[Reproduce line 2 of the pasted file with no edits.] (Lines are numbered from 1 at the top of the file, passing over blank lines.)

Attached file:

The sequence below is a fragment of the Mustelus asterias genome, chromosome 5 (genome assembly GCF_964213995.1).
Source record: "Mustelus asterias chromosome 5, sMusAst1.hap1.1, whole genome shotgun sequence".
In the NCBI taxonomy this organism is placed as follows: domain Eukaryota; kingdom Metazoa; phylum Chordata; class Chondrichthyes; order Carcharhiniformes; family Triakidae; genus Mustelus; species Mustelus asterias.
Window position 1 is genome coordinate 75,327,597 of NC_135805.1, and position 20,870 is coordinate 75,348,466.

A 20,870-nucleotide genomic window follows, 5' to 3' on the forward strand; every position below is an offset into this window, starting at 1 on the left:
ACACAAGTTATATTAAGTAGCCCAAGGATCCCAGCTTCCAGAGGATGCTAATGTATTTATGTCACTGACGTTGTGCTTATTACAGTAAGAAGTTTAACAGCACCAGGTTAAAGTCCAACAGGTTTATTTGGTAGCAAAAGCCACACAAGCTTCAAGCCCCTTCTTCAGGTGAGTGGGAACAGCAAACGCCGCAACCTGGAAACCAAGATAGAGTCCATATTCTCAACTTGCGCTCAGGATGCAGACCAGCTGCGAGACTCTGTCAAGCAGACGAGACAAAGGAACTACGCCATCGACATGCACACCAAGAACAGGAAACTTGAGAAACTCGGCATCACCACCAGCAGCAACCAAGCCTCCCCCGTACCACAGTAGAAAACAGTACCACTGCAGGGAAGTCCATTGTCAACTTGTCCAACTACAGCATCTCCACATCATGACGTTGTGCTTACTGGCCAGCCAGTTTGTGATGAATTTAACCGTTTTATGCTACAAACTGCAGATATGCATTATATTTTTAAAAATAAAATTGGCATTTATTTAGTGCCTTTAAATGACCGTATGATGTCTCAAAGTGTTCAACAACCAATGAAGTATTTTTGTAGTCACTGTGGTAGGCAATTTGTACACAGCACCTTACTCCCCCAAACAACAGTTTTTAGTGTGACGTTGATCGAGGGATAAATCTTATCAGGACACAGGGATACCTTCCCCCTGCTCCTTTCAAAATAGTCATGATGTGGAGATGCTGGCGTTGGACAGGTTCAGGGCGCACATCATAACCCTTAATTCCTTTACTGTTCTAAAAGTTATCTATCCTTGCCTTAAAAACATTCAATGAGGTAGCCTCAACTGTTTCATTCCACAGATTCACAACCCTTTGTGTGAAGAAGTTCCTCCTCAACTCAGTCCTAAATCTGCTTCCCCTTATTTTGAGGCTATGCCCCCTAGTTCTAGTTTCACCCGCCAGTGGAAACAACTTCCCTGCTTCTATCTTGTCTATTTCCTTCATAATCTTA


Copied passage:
Source record: "Mustelus asterias chromosome 5, sMusAst1.hap1.1, whole genome shotgun sequence".